The hottest day of the year to date could be in store with predicted highs of over 21 degrees on Saturday.
Temperatures will be notably warmer than of late and it will also be dry – a welcome development in a spring that has been much cooler and wetter than normal.
Temperatures reached 21.3 degrees on April 16th, but there is a strong possibility that could be surpassed on Saturday, said Met Éireann forecaster Brandon Creagh. The most likely locations will be in the west or midlands.
Sunday will be a cooler day with temperatures dropping back to just 15 degrees, but it will be replaced by dry, settled weather as a ridge of high pressure crosses the country.
This will bring a lot of fine, dry weather across Ireland next week, but temperatures will be not much above normal for the time of year.
It has been a very disappointing spring to date. March was one of the wettest on record and April was very average.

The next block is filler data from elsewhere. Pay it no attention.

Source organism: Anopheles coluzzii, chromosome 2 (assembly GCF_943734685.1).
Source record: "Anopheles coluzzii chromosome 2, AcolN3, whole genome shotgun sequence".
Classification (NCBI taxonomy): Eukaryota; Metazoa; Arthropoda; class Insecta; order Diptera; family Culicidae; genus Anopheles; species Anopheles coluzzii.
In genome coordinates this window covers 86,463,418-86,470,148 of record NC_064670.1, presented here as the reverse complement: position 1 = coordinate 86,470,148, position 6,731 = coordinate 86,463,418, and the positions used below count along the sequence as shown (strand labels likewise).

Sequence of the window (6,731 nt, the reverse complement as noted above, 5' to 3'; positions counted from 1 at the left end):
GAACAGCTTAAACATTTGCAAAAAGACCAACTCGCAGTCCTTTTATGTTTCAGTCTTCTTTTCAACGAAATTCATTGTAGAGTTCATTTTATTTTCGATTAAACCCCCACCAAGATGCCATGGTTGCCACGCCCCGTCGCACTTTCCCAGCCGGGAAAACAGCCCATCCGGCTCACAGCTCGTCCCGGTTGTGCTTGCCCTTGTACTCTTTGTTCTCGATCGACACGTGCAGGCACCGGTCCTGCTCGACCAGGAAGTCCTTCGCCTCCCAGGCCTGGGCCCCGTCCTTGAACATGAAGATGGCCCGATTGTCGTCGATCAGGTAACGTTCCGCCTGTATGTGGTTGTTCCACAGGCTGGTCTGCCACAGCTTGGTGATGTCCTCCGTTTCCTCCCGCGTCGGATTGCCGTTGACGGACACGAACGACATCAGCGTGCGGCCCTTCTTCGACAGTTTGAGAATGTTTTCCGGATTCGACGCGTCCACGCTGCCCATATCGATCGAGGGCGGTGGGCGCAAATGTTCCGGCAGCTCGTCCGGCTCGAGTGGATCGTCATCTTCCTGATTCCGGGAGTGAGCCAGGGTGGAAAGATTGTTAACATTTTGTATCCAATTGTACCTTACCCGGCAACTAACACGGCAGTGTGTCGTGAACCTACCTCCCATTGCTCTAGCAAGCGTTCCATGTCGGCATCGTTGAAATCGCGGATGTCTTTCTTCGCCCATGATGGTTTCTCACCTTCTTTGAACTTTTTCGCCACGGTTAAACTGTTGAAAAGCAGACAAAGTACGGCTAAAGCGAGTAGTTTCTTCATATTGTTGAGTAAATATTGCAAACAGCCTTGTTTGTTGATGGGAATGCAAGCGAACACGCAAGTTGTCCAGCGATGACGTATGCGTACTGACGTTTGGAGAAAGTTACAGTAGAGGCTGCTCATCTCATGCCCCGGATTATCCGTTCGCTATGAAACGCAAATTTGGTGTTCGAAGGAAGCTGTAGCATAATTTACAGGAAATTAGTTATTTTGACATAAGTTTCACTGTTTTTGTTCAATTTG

Last week the Irish Farmers Association warned that poor weather was making it difficult to sow crops or erect fences around the country.
Earlier this week, Met Éireann warned of the impact that a rapid cooling of the seas around Greenland could have on Ireland’s climate.
The meltwater from the Greenland ice caps is cooling the seas and also weakening the gulf stream which the principle reason why Ireland has such a moderate maritime climate. The cool pool off the coast of Greenland is now hundreds of kilometres wide and expanding.
A slowing down of the gulf stream or Atlantic Meridional Overturning Circulation AMOC may keep temperatures in Ireland more moderate than they could expect to be in a warming world, but it will have other bad knock-on effects.
Met Éireann climatologist Dr John P Hanley said the cooling will lead to sea level rises around Ireland, and ongoing ocean acidification as a result of climate change.
“A complete showdown of the Atlantic Meridional Overturning Circulation (AMOC) is thought be very unlikely at this stage, however the recent IPCC AR6 report stated that this cannot be completely ruled out,” he said.
“An irreversible shutdown would have profound impacts on Ireland’s climate, resulting in much colder winters, warmer summers, and a possible increase in storminess.”